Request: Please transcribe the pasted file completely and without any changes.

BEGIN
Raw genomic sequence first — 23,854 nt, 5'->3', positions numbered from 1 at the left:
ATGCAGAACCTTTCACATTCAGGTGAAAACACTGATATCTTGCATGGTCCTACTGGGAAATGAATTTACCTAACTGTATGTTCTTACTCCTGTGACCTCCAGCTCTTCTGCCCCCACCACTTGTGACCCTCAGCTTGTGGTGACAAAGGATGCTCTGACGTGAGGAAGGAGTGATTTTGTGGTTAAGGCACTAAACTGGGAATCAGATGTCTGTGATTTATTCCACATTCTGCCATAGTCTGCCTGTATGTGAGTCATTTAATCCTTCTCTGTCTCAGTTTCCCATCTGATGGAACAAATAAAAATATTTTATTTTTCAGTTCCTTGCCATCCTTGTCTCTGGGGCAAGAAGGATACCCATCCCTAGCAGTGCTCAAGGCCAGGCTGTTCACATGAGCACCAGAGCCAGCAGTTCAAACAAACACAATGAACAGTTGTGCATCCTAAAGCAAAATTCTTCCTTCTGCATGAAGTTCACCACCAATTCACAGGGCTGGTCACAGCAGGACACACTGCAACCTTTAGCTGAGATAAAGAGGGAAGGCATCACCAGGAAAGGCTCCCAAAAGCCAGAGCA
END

Raw genomic sequence first — 23,854 nt, 5'->3', positions numbered from 1 at the left:
ATGCAGAACCTTTCACATTCAGGTGAAAACACTGATATCTTGCATGGTCCTACTGGGAAATGAATTTACCTAACTGTATGTTCTTACTCCTGTGACCTCCAGCTCTTCTGCCCCCACCACTTGTGACCCTCAGCTTGTGGTGACAAAGGATGCTCTGACGTGAGGAAGGAGTGATTTTGTGGTTAAGGCACTAAACTGGGAATCAGATGTCTGTGATTTATTCCACATTCTGCCATAGTCTGCCTGTATGTGAGTCATTTAATCCTTCTCTGTCTCAGTTTCCCATCTGATGGAACAAATAAAAATATTTTATTTTTCAGTTCCTTGCCATCCTTGTCTCTGGGGCAAGAAGGATACCCATCCCTAGCAGTGCTCAAGGCCAGGCTGTTCACATGAGCACCAGAGCCAGCAGTTCAAACAAACACAATGAACAGTTGTGCATCCTAAAGCAAAATTCTTCCTTCTGCATGAAGTTCACCACCAATTCACAGGGCTGGTCACAGCAGGACACACTGCAACCTTTAGCTGAGATAAAGAGGGAAGGCATCACCAGGAAAGGCTCCCAAAAGCCAGAGCA